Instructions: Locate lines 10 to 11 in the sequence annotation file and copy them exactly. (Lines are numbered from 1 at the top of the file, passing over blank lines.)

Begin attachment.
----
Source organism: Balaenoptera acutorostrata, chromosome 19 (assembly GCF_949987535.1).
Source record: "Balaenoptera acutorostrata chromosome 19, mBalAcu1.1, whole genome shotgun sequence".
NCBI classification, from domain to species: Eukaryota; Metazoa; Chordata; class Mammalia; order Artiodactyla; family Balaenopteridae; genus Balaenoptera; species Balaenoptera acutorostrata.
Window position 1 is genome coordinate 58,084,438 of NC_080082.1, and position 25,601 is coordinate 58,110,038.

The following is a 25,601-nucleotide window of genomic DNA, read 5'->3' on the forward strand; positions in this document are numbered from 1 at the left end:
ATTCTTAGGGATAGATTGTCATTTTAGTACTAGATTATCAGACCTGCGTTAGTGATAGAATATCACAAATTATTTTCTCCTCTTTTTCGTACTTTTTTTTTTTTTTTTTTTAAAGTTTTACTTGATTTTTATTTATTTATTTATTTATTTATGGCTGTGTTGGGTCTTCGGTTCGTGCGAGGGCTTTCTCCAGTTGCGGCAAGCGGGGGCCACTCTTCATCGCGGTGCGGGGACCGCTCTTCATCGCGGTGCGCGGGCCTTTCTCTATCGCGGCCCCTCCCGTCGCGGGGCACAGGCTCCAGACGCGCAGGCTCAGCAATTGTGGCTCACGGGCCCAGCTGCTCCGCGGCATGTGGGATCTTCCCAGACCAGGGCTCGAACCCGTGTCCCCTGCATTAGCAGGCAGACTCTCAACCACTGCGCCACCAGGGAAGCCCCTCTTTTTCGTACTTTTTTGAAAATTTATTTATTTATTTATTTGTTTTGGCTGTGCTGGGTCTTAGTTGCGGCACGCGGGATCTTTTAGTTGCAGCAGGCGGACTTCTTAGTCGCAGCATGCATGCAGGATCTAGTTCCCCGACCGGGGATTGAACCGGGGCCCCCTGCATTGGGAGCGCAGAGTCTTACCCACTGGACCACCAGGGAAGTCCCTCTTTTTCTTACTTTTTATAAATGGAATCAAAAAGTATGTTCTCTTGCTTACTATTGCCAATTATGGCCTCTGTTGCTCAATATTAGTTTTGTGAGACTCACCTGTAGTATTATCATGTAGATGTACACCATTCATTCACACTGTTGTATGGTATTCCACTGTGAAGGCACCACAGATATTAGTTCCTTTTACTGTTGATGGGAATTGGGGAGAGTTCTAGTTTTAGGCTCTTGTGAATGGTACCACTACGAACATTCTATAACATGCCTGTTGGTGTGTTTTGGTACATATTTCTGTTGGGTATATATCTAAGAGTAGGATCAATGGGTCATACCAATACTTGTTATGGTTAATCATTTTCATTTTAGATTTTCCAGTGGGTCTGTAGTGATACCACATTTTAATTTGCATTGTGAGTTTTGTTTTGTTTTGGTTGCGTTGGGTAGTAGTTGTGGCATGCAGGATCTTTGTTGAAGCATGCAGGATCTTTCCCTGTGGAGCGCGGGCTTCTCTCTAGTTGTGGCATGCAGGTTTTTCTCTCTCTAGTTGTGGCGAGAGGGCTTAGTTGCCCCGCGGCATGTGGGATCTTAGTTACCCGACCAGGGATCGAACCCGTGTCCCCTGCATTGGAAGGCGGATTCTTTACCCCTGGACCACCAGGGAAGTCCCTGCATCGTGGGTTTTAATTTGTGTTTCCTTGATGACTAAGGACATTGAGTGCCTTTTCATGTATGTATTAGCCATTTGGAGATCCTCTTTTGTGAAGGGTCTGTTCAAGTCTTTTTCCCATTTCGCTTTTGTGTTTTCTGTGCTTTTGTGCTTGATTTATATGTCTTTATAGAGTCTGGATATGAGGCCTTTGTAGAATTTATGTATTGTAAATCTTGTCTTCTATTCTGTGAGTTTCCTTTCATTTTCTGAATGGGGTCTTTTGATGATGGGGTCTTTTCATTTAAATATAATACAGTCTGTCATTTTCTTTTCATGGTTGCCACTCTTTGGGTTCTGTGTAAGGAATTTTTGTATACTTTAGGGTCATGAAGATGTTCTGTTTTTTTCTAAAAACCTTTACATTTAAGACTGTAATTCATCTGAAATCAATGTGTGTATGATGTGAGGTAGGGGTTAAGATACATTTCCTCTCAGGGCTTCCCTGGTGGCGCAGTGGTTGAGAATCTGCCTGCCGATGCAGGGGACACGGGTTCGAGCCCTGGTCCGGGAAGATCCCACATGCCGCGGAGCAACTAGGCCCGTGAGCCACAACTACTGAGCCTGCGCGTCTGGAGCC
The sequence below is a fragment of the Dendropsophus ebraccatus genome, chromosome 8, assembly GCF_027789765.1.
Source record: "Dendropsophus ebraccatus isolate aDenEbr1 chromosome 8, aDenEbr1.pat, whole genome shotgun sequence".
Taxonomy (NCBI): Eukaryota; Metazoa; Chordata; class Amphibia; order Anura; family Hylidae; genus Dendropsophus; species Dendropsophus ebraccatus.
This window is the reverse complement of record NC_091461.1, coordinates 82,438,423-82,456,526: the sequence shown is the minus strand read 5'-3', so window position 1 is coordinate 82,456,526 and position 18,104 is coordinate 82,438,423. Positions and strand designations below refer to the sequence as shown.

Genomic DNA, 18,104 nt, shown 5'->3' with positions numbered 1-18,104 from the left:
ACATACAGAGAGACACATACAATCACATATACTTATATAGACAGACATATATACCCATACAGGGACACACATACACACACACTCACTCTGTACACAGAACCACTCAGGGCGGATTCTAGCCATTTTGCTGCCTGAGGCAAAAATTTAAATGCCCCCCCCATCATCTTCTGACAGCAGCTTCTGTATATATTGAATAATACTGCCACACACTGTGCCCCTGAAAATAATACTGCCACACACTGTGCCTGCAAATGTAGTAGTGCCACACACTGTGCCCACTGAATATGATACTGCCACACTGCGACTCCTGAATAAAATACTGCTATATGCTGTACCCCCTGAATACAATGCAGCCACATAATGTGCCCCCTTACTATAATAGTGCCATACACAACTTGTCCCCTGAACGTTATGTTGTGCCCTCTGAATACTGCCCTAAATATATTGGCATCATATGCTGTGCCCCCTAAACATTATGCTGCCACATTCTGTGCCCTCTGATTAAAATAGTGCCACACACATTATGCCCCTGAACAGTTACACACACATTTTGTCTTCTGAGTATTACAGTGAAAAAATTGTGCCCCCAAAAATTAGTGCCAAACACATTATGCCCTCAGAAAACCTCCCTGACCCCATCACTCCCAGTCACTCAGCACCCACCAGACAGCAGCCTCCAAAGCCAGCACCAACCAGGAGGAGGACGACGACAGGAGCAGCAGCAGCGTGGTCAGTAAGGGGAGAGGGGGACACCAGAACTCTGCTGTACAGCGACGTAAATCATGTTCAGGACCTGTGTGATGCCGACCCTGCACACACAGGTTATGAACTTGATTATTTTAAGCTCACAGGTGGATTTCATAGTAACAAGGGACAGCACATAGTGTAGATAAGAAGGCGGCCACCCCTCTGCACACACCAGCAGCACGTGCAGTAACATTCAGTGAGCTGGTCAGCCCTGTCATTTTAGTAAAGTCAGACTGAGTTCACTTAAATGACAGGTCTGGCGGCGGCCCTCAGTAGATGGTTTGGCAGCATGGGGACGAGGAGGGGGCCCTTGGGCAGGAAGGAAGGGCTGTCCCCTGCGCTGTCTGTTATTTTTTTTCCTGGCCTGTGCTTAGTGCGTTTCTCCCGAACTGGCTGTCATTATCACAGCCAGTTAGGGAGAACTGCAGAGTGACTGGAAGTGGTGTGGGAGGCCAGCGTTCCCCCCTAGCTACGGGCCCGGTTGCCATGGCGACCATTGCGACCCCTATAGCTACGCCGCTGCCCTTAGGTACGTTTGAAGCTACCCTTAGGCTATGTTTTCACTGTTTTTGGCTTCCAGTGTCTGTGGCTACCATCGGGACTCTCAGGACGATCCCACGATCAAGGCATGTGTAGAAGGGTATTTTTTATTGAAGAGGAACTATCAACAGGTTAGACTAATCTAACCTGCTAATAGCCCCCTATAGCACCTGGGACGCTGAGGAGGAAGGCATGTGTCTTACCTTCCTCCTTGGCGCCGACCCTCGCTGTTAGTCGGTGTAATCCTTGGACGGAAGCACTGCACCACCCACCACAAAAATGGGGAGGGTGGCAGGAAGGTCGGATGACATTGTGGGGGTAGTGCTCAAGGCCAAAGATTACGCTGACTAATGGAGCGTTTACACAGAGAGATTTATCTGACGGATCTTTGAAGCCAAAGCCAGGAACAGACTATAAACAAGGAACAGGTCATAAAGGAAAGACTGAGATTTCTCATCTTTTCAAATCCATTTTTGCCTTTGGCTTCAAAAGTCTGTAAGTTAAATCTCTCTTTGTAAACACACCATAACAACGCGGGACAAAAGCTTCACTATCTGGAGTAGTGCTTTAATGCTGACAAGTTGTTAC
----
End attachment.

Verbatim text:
This window is the reverse complement of record NC_091461.1, coordinates 82,438,423-82,456,526: the sequence shown is the minus strand read 5'-3', so window position 1 is coordinate 82,456,526 and position 18,104 is coordinate 82,438,423. Positions and strand designations below refer to the sequence as shown.

Genomic DNA, 18,104 nt, shown 5'->3' with positions numbered 1-18,104 from the left: